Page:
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Define:

An overflow of a large amount of water beyond its normal limits,


especially over what is normally dry land.
Type of flood :-

Coastal (Surge Flood)

A coastal flood, as the name suggests, occurs in areas that lie on


the coast of a sea, ocean, or other large body of open water. It is
typically the result of extreme tidal conditions caused by severe
weather. Storm surge produced when high winds from
hurricanes and other storms push water onshore is the leading
cause of coastal flooding and often the greatest threat associated
with a tropical storm. In this type of flood, water overwhelms low-
lying land and often causes devastating loss of life and property.

Coastal flooding is categorized in three levels:

Minor: A slight amount of beach erosion will occur but no


major damage is expected.
Moderate: A fair amount of beach erosion will occur as well
as damage to some homes and businesses.
Major: Serious threat to life and property. Large-scale beach
erosion will occur, numerous roads will be flooded, and
many structures will be damaged. Citizens should review
safety precautions and prepare to evacuate if necessary.
Fluvial (River) Flooding
Fluvial flooding occurs when rivers burst their banks as a
result of sustained or intense rainfall. The image below
shows fluvial flood risk for Dublin, created using our
Flowroute flood modelling software.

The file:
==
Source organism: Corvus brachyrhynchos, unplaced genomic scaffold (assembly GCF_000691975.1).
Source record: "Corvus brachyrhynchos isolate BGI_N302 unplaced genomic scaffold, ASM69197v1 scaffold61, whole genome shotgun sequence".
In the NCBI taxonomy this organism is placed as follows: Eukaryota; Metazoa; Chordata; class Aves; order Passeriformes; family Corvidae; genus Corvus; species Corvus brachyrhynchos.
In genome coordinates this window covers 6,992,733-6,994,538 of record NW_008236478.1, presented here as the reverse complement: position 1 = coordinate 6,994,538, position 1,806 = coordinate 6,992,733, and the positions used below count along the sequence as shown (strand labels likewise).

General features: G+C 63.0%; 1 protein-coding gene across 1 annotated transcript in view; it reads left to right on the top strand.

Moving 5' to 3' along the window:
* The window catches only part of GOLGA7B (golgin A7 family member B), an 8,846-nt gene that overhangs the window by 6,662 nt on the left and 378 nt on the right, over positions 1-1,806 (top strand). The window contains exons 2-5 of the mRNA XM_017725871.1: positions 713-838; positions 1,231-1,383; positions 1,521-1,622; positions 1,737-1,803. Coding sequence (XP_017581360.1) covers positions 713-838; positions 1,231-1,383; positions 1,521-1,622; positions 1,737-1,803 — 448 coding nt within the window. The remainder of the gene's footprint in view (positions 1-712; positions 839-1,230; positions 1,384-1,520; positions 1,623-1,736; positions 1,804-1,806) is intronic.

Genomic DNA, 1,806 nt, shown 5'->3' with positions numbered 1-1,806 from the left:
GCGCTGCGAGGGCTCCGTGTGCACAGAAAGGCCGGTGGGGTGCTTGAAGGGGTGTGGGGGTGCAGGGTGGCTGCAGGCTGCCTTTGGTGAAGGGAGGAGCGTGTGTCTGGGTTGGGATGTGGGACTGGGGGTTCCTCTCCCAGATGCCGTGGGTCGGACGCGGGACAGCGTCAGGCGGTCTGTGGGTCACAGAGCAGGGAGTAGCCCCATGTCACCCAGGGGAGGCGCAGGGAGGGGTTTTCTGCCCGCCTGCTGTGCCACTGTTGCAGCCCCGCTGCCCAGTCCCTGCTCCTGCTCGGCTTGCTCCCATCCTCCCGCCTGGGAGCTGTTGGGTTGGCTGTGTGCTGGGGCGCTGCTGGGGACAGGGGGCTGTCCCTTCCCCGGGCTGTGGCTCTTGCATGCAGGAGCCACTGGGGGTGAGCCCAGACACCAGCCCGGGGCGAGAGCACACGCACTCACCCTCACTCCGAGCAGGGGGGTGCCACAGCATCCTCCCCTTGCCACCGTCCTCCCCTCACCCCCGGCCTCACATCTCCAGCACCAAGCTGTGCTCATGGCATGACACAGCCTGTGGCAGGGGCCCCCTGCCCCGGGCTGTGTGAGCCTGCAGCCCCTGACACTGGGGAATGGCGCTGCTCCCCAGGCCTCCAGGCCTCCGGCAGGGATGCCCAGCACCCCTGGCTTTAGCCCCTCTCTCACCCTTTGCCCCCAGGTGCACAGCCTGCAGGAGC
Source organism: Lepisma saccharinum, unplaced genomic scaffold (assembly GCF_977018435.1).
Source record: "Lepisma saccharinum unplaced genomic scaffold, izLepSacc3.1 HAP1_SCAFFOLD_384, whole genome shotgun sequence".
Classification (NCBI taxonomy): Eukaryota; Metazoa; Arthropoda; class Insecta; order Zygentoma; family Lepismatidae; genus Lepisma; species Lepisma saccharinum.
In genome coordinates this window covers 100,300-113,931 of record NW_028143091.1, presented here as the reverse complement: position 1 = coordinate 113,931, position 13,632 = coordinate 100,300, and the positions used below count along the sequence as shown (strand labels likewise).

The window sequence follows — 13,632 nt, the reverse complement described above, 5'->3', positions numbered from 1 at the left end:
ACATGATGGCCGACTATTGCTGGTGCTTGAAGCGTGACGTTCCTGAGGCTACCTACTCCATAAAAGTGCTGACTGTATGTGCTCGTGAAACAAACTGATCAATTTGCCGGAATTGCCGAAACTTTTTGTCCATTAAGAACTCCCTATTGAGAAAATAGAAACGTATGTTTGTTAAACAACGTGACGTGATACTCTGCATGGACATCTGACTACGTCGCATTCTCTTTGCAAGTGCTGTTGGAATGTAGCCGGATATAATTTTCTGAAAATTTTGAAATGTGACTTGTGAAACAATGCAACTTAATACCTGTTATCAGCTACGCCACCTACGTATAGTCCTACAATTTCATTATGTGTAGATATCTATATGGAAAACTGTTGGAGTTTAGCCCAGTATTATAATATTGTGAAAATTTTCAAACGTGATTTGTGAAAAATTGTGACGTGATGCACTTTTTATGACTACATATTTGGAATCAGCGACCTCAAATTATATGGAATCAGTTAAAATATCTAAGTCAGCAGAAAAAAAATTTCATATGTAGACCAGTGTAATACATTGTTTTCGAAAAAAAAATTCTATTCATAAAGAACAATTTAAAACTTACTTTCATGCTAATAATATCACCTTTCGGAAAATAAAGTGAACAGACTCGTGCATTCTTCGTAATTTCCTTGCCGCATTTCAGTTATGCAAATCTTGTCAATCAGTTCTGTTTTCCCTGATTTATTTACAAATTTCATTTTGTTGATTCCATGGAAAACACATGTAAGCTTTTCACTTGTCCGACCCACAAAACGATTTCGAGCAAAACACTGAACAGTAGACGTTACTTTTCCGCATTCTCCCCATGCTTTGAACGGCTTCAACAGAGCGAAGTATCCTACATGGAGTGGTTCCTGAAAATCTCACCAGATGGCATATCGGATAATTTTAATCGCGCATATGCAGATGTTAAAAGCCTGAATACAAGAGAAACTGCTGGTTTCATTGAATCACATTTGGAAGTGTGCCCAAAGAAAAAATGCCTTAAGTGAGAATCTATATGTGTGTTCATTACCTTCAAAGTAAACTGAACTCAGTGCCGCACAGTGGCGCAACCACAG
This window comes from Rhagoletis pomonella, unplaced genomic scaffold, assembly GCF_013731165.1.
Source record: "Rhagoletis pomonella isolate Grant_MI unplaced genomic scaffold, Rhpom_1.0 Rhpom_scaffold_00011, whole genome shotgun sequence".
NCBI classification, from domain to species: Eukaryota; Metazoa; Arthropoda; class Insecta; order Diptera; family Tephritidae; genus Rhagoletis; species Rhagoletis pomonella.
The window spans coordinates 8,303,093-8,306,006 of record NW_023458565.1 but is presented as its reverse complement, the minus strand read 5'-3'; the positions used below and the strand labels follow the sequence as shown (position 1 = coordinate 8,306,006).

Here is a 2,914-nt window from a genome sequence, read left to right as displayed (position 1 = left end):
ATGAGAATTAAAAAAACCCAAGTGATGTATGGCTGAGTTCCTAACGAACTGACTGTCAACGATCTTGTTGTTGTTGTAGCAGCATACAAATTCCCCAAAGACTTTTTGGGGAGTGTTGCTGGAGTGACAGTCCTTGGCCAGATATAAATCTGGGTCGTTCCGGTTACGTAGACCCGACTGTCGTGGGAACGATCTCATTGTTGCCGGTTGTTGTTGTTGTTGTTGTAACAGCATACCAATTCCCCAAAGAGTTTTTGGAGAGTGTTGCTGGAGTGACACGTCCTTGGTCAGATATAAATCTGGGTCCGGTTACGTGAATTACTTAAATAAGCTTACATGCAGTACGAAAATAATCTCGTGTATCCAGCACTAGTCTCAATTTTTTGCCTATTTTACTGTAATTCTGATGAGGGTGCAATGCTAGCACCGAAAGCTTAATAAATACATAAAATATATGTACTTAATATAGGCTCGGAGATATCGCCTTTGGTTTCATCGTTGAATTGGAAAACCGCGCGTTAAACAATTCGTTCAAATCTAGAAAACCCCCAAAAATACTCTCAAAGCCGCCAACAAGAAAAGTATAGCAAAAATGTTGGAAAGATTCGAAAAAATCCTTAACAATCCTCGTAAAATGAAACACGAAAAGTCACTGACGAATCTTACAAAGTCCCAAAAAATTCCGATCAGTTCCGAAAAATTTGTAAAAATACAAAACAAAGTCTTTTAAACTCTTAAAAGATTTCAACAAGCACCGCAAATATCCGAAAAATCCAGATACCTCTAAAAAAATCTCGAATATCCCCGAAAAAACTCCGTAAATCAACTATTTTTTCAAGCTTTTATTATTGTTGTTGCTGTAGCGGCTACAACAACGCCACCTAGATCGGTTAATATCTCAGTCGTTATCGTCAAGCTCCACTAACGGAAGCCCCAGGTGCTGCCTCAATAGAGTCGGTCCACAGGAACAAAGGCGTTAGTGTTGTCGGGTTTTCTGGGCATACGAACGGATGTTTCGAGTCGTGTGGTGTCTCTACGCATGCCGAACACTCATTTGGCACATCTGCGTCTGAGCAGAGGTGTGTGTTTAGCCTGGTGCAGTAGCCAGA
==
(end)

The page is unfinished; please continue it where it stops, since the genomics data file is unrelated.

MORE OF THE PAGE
Pluvial (Surface Flood)


Define:
An overflow of a large amount of water beyond its normal limits,
especially over what is normally dry land.
Type of flood :-

Coastal (Surge Flood)

A coastal flood, as the name suggests, occurs in areas that lie on


the coast of a sea, ocean, or other large body of open water. It is
typically the result of extreme tidal conditions caused by severe
weather. Storm surge produced when high winds from
hurricanes and other storms push water onshore is the leading
cause of coastal flooding and often the greatest threat associated
with a tropical storm. In this type of flood, water overwhelms low-
lying land and often causes devastating loss of life and property.

Coastal flooding is categorized in three levels:

Minor: A slight amount of beach erosion will occur but no


major damage is expected.
Moderate: A fair amount of beach erosion will occur as well
as damage to some homes and businesses.
Major: Serious threat to life and property. Large-scale beach
erosion will occur, numerous roads will be flooded, and
many structures will be damaged. Citizens should review
safety precautions and prepare to evacuate if necessary.
Fluvial (River) Flooding
Fluvial flooding occurs when rivers burst their banks as a
result of sustained or intense rainfall. The image below
shows fluvial flood risk for Dublin, created using our
Flowroute flood modelling software.

Pluvial (Surface Flood)


A pluvial, or surface water flood, is caused when heavy rainfall
creates a flood event independent of an overflowing water body.
One of the most common misconceptions about flood risk is that
one must be located near a body of water to be at risk. Pluvial
flooding debunks that myth, as it can happen in any urban area
even higher elevation areas that lie above coastal and river
floodplains.

There are two common types of pluvial flooding:

Intense rain saturates an urban drainage system. The